Science of Patient Experience
By: Doug Engfer: President & CEO, invivodata
invivodata integrates science and technology
to improve the process of measuring patient experience,
resulting in more timely, more valid clinical data. invivodata
delivers a new total solution for capturing patient experience-in
real time, in the real world-one that combines the advantages
of handheld electronic diary technology with the principles
of clinical and behavioral science.
Patient experience - self-observations of symptoms, relief, and
quality of life following treatment administration - is an increasing
focus of pharmaceutical science. Obtaining reliable, valid measures
of patient experience requires a deep understanding of the processes
through which patients observe and report about themselves and their
behavior. A valid scientific approach to measuring patient experience,
known as Ecological Momentary Assessment (EMA), is rooted in scientific
principles involving cognitive psychology, statistical sampling,
psychometrics, study design, and human memory. There are many considerations
in deploying a technology-based EMA solution; this article discusses
those considerations in light of new and emerging technologies.
It All Starts with the Subject
In trying to understand how to deploy a technology-based EMA-based
solution, it's useful to examine the roots of EMA research. When
Dr. Saul Shiffman, professor of psychology at the University of
Pittsburgh and co-founder of invivodata, inc, began his work on
nicotine addiction and smoking cessation in the 1970s, he approached
the work from a subject-centered perspective. Dr. Shiffman was interested
in taking research out of the laboratory and understanding the psychology
of smoking in everyday life. He wanted to know why people return
to smoking after quitting, and, more importantly, why people smoke
when they do-what triggers these smoking "episodes" and
how can we understand these episodes within the overall fabric of
the smokers' lives?
Like so many researchers using written diaries at the time, Dr.
Shiffman would frequently find subjects completing a week's worth
of diaries in the waiting room before a research visit. What was
needed was a way of capturing, in a scientifically valid way, what
people were doing and feeling in the real world at the time when
they were actually experiencing something. In his efforts to understand
how best to circumvent the biases of existing paper- based methods
of data collection, he established the study of Ecological Momentary
Assessment (EMA). The outcome of that work can be boiled down to
a fairly straightforward guideline: in order to capture and measure
valid and reliable patient experience data, one must collect the
data in the real world, in real time.
That simple statement has deep implications, however. Proper application
of EMA methodologies involves creating a rich set of samples of
patient experience, against which episodic events can be measured
and compared in statistically valid ways. From their work Dr. Shiffman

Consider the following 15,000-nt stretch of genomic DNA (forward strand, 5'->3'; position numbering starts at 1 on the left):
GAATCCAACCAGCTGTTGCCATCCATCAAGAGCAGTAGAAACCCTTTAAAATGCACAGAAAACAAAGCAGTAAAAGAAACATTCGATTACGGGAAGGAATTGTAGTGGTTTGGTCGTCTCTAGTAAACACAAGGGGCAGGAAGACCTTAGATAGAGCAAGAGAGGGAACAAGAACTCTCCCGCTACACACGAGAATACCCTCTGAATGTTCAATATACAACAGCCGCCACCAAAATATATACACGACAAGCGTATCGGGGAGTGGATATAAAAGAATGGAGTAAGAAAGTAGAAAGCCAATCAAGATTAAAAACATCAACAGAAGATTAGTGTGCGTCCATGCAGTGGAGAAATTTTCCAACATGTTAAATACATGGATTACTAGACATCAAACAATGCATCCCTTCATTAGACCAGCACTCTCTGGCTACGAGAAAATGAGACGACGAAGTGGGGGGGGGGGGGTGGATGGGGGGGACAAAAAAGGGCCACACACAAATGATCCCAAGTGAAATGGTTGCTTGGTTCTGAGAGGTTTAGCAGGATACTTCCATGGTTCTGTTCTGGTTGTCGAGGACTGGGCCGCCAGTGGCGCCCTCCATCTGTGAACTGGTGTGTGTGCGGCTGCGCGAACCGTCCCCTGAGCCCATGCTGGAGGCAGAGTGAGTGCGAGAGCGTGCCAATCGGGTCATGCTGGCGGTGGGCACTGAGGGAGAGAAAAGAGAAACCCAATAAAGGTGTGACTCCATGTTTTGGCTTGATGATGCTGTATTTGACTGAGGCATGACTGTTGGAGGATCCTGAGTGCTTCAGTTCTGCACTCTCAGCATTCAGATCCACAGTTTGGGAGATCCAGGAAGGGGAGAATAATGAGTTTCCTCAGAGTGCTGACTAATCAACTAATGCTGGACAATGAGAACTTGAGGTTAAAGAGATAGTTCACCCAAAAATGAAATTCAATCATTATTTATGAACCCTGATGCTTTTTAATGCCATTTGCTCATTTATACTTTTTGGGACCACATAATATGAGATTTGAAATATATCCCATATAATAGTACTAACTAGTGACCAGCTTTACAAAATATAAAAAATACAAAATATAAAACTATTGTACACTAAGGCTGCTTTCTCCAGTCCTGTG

and his peers and associates derived some fundamental rules for
devices to be used in any EMA-based study:
1. The most appropriate data collection device must be portable,
because assessments are made throughout the day and must not interfere
with the subjects' normal life.
2. The user interface must be extraordinarily easy and fast to
use, because assessments are made repeatedly and in real time.
3. The means of user interaction must be natural, so that a wide
range of possible subjects can use the device.
4. The collection device must accommodate the subject's lifestyle,
so that the subject remains inclined to carry the device with
them at all times.
In clinical studies, researchers deal with a cross-section of the
population, covering many demographics. The devices we develop to
conduct this research must be usable by this broad demographic-whether
young or old, technically savvy or naïve, in the U. S. or worldwide.
Even with the explosion of technology in the U.S., the fact remains
that here, as well as throughout the rest of the world, a majority
of people gets through each day without directly, consciously interacting
with a computer. While companies have developed a number of simple,
keypad-based interfaces (ATMs, phones, etc.), there's nothing quite
so natural for people as simply pointing at something. A particular
beauty of today's handheld computing platforms is that they support
this very simple and literal "point-to-select" interface
modality. These easy- to-use, intuitive modes of interaction engage
the subject and help drive high levels of protocol compliance.
Programmability may seem to be a given, but it's worth exploring,
if only to look at some emerging technologies. EMA-based studies
rely on protocol designs that engage and interact with the subject.
In many cases, these interactions change based on when, where, and
how the subjects respond to the interview questions. For example,
consider a clinical trial designed to measure time to relief. In
such a study, when subjects record that they have taken a medication,
the device should repeatedly sample the subjects' perceived relief
during the critical time window to ensure a sensitive test of when
they first experience symptom relief. This type of dynamic sampling
dramatically increases the sensitivity of measurement (e.g., Shiffman,
Elash, et al., 2000). Only a programmable device allows researchers
to change sampling schedules so that certain data types and time
windows for data collection are built into the diary protocol.
Some interesting platforms to consider for the future are the intelligent
phone and the wireless PDA. Especially as devices similar to Kyocera's
SmartPhone become widely available (merging handheld computing with
wireless telephony), having a programmable platform that also supports
wireless communication will be very useful for EMA-based studies.
Similarly, wireless PDAs similar to the Palm VII provide a larger
display and back-end wireless communications over networks equivalent
to those provided by the paging industry.
This final technological factor is less technically oriented and
more a market consideration. Given the nature of clinical research-long
lead times and study durations, broad constituencies, and the need
for peer and regulatory approval-it's only natural that the industry
be concerned about the long-term viability of any computing platform
they use. It's important for anyone pursuing EMA-based research
to consider this and to choose a computing platform that is going
to be around not just when the study is run, but also when the results
are reviewed by FDA.
Most fundamentally, successful EMA-based research must stress ease-of-use
in the interface, almost literally to the point of instant usability.